5. You can still look and feel beautiful. In fact, I guarantee that you look prettier than you think you do.  Other people don’t see the imperfections the way you do, and the bigger your belly gets, the more attention it gets than your face anyway.  Once the baby is born, people hardly look at you anymore because they are too busy looking at the precious tininess.

6. Decide when it’s time to lose the “fitted-under-the-belly” blouses.  You may make this change based on a glance in the mirror, or based on how many twin comments you get in a day.  As long as belts are still comfortable against your ribs, I think they look great all the way till the end.  You will need skinny belts though; wide ones won’t do.  Preferably 1/4 to 1/2 inch at a maximum, or a soft sash or ribbon is even better.

29 Weeks. Dress: Old Navy (not maternity, but two sizes larger than my normal size). Necklace: thrifted. Belt: Ebay. Tights: Walmart or Target. Boots: Ross.  I can’t do the ankle-height booties that are so popular right now – they look like hooves to me, especially on my size 9.5 feet.  But these boots were a short length that was comfortable to wear without being so low they turn me into a horse.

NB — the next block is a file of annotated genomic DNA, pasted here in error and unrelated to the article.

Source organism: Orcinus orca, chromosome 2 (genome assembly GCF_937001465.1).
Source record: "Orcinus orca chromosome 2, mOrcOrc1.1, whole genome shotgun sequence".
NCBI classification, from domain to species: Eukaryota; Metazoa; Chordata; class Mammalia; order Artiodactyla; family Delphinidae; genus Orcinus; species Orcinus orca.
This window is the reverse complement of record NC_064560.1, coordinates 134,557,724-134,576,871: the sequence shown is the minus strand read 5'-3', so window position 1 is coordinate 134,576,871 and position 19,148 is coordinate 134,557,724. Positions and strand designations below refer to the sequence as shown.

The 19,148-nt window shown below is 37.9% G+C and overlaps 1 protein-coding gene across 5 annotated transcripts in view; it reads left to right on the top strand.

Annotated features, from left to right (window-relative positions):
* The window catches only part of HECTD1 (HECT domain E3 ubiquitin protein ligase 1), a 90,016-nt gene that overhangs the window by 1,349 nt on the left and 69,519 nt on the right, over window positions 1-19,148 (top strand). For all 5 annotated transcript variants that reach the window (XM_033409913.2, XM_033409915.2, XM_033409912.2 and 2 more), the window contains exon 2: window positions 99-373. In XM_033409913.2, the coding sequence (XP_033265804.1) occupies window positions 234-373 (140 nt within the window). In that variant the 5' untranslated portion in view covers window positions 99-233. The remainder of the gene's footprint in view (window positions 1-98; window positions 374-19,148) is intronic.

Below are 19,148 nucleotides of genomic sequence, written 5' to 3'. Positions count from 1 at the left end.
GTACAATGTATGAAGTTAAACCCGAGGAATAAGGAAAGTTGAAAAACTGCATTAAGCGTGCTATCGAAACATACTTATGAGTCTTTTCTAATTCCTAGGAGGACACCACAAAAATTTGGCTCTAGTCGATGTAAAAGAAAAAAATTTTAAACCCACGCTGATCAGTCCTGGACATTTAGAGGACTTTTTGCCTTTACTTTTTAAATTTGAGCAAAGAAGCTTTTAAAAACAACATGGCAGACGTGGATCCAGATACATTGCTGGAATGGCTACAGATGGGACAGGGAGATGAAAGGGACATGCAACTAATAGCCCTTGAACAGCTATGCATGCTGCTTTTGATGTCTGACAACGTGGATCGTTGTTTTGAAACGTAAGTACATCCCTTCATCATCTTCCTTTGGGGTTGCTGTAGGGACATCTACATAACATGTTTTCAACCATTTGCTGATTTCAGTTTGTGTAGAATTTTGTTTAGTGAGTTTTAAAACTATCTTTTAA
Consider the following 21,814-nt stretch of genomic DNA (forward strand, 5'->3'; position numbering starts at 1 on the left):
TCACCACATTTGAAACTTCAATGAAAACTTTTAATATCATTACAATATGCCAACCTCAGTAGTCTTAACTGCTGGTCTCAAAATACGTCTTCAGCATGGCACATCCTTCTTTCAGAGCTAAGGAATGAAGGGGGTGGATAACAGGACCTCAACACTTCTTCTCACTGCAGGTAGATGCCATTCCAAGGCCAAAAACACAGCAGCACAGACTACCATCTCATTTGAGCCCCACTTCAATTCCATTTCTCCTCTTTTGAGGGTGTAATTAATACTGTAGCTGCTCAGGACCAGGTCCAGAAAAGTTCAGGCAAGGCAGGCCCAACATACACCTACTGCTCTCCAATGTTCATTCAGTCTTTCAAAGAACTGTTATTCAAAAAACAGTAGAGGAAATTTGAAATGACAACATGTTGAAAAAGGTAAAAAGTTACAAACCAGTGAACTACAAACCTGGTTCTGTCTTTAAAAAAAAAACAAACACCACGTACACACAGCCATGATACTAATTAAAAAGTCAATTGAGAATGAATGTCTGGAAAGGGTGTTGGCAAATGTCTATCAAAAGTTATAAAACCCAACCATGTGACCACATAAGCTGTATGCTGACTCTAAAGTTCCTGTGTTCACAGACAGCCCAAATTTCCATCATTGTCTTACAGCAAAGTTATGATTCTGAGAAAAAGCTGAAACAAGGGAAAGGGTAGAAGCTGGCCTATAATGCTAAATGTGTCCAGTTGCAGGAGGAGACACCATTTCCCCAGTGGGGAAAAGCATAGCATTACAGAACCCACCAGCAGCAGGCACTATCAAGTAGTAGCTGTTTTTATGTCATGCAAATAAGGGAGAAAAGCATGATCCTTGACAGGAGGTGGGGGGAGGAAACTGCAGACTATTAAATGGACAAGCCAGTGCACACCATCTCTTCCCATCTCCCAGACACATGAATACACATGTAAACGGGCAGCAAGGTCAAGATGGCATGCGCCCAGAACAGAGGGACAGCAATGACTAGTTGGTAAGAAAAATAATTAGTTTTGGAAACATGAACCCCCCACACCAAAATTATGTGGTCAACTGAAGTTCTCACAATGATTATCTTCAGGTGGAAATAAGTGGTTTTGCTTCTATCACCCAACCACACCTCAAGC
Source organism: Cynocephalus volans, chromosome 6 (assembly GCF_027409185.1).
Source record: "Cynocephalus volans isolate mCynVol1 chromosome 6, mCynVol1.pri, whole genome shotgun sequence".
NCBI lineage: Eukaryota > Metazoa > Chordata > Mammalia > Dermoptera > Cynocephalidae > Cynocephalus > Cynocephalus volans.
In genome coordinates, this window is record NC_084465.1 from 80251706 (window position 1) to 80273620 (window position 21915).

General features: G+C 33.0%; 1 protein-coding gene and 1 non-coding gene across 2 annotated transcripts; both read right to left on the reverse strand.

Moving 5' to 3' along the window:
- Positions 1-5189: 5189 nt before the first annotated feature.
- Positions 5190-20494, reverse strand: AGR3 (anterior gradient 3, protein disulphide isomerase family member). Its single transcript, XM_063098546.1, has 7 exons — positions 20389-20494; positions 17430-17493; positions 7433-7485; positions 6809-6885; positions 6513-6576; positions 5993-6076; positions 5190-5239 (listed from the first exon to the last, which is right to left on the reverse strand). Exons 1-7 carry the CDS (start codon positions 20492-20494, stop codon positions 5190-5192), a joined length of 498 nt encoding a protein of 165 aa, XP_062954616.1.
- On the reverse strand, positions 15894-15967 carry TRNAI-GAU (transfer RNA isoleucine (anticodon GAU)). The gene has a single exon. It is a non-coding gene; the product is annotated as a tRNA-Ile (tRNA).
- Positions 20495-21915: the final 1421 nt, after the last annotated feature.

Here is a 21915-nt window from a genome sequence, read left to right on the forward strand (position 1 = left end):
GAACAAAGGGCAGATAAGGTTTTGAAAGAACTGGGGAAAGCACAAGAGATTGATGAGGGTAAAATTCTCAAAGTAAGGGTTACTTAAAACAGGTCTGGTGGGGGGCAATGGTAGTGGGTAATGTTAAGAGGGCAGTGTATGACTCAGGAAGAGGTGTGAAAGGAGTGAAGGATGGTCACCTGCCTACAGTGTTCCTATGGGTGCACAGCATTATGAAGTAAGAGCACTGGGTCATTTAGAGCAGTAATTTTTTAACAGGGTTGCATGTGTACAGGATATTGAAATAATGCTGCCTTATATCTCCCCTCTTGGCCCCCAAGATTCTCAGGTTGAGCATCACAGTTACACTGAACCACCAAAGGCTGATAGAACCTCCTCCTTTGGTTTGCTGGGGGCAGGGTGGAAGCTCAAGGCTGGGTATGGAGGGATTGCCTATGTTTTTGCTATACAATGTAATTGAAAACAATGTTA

30 Weeks. Blouse: Old Navy (not maternity, but the ruched sides made it an awesome maternity blouse). Cardigan: Old Navy. Skirt: thrifted (not maternity, super stretchy waist). Boots: Ross. Necklace: gift, from India. Belt: thrifted.

31 Weeks. Blouse: I don’t remember, not one of my usual stores… super stretchy and soft, not maternity. Cardigan: consignment, also not maternity. Necklace: fabulous, gift from my boss from New Mexico, real turquoise and various handmade beads. Pants: Craigslist, maternity slacks. I bought a pair of black, brown, and grey dress slacks off Craigslist early in my pregnancy, before they fit.  It was a great purchase as I wore them daily to work.  I paid more than I wanted to for them, but they were still cheaper than buying new high-quality maternity dress slacks, and I definitely got my money’s-worth out of them.  Shoes: thrifted, one of my all-time favorite thrifted finds, red leather retro-looking heels that fit perfectly and were my favorite brand of dress shoes, Gianni Bini from Dillards.  I paid $10 for them, and $16 to have them repaired where some of the leather was fraying.  Which is also to say that high-quality leather shoes can almost always be repaired by a good shoe shop.  I’ve saved many a pair of lovely shoes by sending them for a $10 repair.